It’s been a hot second since DreamWorks put out a new serialized animated show not based on an existing film franchise. And in the wake of some bigger animated darlings like The Owl House ending, it’s the perfect time for the studio to flex. Fright Krewe, from horror director Eli Roth (Hostel) and YA science fiction author James Frey (I Am Number Four), is a bold swing, ready to step into the void with its horror-focused overarching plot and funky cast of characters. Just in time for Halloween, the new animated series has what it takes to be the next big thing — so long as it gets the time and attention for it all to mesh together.
[Ed. note: This post contains some slight setup spoilers for Fright Krewe.]
Fright Krewe follows a group of high school students who accidentally awaken a malevolent demon. In order to stop the villain from wreaking havoc across New Orleans, the five teenagers are blessed with powers from “voodoo queen” Marie Laveau and an assortment of loas, the spirit guardians that make up the voodoo pantheon. As it turns out, all the myths and legends about paranormal creatures in New Orleans are true, and the gang is thrust into a newfound supernatural world.
The framework of teens getting superpowers is tried, true, and totally fun. But in just the first four episodes, Fright Krewe especially excels at using those powers to highlight the characters’ distinct personalities and really fuel the delightfully dysfunctional dynamics between the group. Misfit Soleil (Sydney Mikayla), who adores the macabre and works as a ghost tour guide, is gung-ho about their mission — and getting pyrokinetic powers is pretty dandy too. New kid Pat (Terrence Little Gardenhigh), who practices voodoo himself, is stoked to be blessed with communication powers that allow him to understand animals and languages.
On the other end, wallflower Maybe (Tim Johnson Jr.) would very much prefer not to get sucked into the shadow realm and assist ghosts, thank you very much. Popular girl Missy (Grace Lu), who already resents Soleil due to backstory reasons we’ll definitely find out later, is terrified of the newfound uncontrollable super-strength she’s been bequeathed (especially after a freak accident). Right in the middle is affable jock Stanley (Chester Rushing), who has a pretty innocent power — when he touches things, he is immediately given incredibly detailed knowledge about their history — and thus takes to the supernatural in stride.
And if you’re a fan of spooky legends like Soleil, then this paranormal world is a fantastically creepy romp. Roth and Frey build on existing legends, but don’t shy away from integrating some of the scarier elements — the sheer bloodlust of werewolves, for instance. Fright Krewe isn’t an adult show, so nothing is ever too gory or shocking. But it is aimed at a slightly older audience than other kids’ animation, so the scares are a little more gruesome and the stakes are a little higher (without spoiling too much, the second episode ends on a huge cliffhanger with someone’s life up in the air). It’s not quite a complete tonal shift from something like The Owl House, but it’s enough of a step away to carve out its own niche, with slightly older characters and slightly more mature obstacles, à la The Legend of Korra, Young Justice, or the original Teen Titans cartoon. Adding to that, the gorgeously rendered backgrounds help to bolster this captivating world and set it apart.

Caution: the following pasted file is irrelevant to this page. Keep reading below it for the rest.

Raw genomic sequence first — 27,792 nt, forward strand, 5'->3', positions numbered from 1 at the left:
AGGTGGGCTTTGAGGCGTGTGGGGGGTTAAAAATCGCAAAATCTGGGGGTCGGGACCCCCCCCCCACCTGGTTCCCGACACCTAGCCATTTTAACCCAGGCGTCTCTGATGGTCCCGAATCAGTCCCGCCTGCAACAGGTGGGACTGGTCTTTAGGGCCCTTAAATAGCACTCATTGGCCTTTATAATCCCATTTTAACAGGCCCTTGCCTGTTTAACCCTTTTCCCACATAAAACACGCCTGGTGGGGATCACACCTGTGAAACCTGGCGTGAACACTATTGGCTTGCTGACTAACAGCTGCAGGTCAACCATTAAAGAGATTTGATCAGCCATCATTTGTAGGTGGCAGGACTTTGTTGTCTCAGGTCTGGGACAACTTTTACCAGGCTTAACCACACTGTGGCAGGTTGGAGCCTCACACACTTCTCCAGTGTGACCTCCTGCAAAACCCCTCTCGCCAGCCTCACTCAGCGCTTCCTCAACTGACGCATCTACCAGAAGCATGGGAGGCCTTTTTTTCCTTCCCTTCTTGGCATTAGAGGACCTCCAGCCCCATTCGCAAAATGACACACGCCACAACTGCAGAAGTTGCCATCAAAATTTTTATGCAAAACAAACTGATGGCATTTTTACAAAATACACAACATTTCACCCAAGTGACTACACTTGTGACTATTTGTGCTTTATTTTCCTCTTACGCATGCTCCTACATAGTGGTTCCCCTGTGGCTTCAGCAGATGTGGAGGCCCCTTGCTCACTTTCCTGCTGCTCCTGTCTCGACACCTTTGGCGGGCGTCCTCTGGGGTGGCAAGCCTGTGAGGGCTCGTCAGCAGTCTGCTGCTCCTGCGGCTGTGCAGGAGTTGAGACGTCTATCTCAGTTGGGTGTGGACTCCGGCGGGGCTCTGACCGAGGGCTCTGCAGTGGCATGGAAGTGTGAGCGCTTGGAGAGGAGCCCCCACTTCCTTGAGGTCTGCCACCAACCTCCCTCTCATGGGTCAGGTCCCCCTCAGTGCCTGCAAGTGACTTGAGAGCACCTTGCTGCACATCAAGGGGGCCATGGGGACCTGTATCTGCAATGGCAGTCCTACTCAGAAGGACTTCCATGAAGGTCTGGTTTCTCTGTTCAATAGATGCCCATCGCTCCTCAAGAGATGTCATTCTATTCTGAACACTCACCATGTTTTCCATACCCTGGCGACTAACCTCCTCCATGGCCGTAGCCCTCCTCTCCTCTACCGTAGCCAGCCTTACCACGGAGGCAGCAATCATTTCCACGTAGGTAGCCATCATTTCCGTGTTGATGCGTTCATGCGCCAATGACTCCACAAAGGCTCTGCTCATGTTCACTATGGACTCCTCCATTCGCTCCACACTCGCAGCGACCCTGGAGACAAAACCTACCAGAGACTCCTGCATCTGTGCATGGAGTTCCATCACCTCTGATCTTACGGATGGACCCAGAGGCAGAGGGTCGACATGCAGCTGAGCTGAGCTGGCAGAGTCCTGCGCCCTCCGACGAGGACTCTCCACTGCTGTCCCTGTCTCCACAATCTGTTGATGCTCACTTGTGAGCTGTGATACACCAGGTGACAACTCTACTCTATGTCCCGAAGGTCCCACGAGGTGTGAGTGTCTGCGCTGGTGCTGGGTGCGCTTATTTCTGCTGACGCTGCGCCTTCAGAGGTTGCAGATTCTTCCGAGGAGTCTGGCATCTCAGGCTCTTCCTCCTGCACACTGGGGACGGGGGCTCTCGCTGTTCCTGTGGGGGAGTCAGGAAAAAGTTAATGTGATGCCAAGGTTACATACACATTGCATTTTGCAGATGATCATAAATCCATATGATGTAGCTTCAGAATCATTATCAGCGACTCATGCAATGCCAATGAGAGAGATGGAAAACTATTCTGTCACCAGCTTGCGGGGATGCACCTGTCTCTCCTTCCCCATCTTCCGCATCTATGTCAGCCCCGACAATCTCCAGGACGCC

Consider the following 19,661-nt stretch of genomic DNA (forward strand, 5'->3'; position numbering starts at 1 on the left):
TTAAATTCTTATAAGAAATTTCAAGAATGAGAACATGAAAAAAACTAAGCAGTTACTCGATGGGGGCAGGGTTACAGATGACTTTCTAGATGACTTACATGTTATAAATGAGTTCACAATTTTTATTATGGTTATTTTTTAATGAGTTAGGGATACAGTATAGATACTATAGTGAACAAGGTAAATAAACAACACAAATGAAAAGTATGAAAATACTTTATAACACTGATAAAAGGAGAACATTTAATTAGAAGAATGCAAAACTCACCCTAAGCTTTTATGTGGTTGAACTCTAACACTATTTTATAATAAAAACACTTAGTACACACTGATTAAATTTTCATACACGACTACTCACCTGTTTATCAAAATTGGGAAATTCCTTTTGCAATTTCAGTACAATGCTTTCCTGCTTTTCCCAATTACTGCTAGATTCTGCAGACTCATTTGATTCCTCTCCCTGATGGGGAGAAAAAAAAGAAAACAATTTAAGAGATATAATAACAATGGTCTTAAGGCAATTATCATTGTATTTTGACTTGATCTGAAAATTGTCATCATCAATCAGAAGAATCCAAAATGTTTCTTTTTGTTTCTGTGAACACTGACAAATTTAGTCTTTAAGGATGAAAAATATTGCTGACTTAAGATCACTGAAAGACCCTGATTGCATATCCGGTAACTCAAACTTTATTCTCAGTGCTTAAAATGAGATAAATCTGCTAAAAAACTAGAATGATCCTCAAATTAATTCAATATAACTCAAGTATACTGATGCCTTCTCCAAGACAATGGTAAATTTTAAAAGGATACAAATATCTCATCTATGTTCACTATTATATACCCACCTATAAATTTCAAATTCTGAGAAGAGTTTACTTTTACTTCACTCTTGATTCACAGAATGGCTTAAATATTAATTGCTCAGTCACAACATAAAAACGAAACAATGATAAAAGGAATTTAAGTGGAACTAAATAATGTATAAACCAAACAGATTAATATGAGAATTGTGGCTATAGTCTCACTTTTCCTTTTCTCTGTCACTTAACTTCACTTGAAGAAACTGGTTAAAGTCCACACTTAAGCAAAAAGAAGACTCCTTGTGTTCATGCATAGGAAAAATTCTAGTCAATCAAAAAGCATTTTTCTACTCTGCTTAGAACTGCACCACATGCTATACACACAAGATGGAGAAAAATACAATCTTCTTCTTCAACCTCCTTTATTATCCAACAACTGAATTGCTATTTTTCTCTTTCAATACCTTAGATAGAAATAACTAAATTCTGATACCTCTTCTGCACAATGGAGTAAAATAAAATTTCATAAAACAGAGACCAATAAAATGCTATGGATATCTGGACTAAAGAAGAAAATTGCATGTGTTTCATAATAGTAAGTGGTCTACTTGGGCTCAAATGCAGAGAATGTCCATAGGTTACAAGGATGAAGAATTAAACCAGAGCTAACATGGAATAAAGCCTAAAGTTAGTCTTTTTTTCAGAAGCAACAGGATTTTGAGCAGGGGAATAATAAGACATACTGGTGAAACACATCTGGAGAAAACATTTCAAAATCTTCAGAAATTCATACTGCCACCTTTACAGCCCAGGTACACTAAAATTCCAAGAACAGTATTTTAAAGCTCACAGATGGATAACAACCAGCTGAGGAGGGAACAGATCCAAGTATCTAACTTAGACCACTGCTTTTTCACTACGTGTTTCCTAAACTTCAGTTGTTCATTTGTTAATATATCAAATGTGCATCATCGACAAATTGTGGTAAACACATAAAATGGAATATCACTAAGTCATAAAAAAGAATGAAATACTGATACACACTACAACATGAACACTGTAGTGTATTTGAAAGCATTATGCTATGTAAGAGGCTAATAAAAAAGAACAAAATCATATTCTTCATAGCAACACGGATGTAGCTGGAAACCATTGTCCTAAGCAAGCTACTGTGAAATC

There’s an especially nice attention to shading, texture, and lighting, which elevates the overall look of the show. The characters reawaken the ancient evil while in a graveyard, and that graveyard is particularly evocative, with dark corners and austere mausoleums. It’s rare to see traditional animation on television with that level of detail, especially in America. However, the frame rate is a bit on the choppier end compared to something like She-Ra and the Princesses of Power. That, blended with the otherwise elevated look of the show, can be a bit jarring. Nevertheless, it’s still refreshing to see DreamWorks once again returning to 2D animation and taking it up another notch.
The unique animation and the fact that Fright Krewe is focusing on underserved genres — horror for younger audiences and animated shows for slightly older kids — gives it a distinct edge. The show already has all the elements of a solid hit: a compelling overarching plot and a whole web of mythology to unravel, an eclectic cast of characters with interesting relationships, and a nice balance of supernatural antics and high school shenanigans. If the first four episodes are anything to go by, Fright Krewe has all the makings of a show that could be the next big thing — and maybe even redefine audience expectations for all-ages animation.
Fright Krewe hits Hulu and Peacock on Oct. 2.